The joy of watching a dolphin jump and play in the water is one of the best attractions of the sea.
But many visitors, even residents, aren't sure if the mammals they are watching are dolphins or porpoises.
Pilot reader Raymond Mattes is one. He recently queried the newspaper's Glad You Asked initiative, where readers send in questions for Pilot reporters to investigate: When locals see dorsal fins and splashes, which animal are we watching?
For our region, think Flipper, the star of the popular '60s television show. Flipper was a bottlenose dolphin, the same species that charms the coasts of Virginia and North Carolina by the thousands during the warmer months of the year.
Dolphins and porpoises have about the same color pattern, but dolphins can grow to 12 feet in length while porpoises are typically a few feet shorter.
Also, according to a 1985 paper written by Virginia Institute of Marine Science biologist Robert Blaylock, the shape of their heads is a dead giveaway. A porpoise's head is rounder and its snout is short. A dolphin's head is more sleek and its snout is longer, shaped kind of like a bottle.
Dolphins tend or be more inquisitive and will interact with humans more readily. That's why they love to be around boats. They also are more talkative, sending out a series of clicks and puffs through the air hole on their backs.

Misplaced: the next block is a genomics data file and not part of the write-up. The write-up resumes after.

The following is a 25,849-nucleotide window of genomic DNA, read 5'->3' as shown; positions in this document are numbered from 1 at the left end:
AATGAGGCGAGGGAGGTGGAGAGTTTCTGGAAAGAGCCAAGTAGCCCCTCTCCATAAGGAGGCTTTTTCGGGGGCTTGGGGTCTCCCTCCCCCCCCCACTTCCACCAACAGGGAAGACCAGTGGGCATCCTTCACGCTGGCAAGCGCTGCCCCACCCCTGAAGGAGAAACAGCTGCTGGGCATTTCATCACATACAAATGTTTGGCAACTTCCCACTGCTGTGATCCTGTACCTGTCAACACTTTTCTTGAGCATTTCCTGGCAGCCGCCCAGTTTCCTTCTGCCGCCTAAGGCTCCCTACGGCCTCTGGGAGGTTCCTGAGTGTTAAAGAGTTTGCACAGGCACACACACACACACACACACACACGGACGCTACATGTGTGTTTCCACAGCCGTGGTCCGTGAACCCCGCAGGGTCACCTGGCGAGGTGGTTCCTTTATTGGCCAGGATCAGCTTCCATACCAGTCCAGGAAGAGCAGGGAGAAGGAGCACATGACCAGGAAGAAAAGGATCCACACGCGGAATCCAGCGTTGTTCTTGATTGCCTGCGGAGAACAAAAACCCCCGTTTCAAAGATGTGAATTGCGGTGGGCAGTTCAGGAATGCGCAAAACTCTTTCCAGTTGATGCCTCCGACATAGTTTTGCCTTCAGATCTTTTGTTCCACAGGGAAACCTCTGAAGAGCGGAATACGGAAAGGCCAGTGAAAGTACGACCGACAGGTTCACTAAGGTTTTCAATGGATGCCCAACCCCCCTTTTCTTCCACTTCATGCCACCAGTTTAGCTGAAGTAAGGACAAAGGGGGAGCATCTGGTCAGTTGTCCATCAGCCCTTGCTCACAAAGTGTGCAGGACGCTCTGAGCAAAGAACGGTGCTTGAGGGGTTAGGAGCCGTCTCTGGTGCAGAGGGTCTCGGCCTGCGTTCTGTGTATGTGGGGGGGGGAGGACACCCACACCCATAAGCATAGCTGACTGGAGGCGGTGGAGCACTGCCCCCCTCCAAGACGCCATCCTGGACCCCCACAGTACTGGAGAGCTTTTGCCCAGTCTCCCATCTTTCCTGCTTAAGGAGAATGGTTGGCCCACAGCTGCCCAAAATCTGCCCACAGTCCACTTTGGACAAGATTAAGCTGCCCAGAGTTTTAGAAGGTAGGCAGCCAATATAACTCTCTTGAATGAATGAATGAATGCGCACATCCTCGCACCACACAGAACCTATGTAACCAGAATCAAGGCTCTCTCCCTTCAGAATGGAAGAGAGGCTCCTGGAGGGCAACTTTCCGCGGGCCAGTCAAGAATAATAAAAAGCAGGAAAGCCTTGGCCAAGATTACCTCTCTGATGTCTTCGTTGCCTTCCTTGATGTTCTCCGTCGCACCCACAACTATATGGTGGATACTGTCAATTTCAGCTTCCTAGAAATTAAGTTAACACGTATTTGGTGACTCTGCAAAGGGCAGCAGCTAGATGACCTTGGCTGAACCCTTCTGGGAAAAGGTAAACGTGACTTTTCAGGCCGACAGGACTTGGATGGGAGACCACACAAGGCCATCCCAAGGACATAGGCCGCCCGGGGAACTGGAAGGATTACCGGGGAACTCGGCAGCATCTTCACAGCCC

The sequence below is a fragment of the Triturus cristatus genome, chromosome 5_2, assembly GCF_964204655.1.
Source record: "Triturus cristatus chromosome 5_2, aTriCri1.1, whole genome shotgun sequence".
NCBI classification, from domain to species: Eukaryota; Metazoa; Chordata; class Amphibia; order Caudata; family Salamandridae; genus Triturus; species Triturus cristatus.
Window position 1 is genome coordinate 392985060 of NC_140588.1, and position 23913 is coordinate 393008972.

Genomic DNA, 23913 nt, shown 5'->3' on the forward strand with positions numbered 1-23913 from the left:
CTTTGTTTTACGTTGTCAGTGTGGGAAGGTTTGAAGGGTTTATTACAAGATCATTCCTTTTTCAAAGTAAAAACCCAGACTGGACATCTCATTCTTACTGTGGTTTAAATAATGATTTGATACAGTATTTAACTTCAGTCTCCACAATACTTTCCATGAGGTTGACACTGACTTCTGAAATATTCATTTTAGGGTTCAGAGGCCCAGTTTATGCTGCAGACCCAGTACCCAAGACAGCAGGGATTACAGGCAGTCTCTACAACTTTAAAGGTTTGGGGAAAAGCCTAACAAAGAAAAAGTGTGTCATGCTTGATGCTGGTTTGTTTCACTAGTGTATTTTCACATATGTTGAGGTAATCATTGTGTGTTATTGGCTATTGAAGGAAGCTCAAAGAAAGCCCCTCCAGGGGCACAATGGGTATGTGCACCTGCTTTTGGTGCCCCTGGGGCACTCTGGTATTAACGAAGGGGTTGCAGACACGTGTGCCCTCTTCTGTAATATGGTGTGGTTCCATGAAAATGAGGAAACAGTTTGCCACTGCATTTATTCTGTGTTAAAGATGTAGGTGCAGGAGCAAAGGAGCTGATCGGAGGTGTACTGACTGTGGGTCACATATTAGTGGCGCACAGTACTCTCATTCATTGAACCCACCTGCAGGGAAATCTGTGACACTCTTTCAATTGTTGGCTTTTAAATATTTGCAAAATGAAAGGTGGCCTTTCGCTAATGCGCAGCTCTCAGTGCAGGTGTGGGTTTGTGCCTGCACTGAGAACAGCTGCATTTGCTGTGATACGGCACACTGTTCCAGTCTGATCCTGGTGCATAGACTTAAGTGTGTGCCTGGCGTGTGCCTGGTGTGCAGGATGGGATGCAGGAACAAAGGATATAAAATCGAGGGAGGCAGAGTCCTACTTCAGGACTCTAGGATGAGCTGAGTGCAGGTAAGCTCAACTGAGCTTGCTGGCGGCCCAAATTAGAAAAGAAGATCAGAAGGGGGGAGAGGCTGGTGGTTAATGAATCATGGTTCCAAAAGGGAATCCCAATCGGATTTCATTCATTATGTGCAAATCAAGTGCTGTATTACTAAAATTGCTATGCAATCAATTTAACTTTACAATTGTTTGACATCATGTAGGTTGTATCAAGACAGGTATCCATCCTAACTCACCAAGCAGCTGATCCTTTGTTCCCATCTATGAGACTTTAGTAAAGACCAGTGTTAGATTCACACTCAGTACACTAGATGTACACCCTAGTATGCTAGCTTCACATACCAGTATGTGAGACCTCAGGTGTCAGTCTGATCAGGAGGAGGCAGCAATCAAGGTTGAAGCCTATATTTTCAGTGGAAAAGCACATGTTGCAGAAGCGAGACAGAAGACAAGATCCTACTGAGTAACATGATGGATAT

Bottlenose aren't the only dolphins in the mid-Atlantic region, where 12 out of 22 species make their home for much of the year. But they are the most common. Other species found here, mostly well offshore, include spinner and striped dolphins.
Skip Feller said he's seen more bottlenose than he can count in his decades running dolphin and whale watching trips for Rudee Tours.
"People just love them because they'll surf the wakes or ride the bow so close to the boat," Feller said.
A dolphin's tendency to have fun when not feeding — leaping out of the water, wave riding, back-flipping and tail-slapping — are other reasons why people seem so enamoured with them.
When dolphins aren't playing or putting on a show, they're eating anywhere from 10 to 30 pounds of fish a day. They love croaker, spot and sea trout — three regional mainstays, which accounts for their presence here — but will eat menhaden, squid and other small species when need be.
"We're seeing a lot of them," said marine biologist Kristin Rayfield, who narrates most of the viewing trips for Rudee Tours. "There seems to be a really good population right now." She added that they have no real predators.
Bottlenose can live to be anywhere from 40 to 60 years old, with females living the longest.
So next time you see a pod racing around in front of your boat, don't call them porpoises.
Flipper wouldn't appreciate it.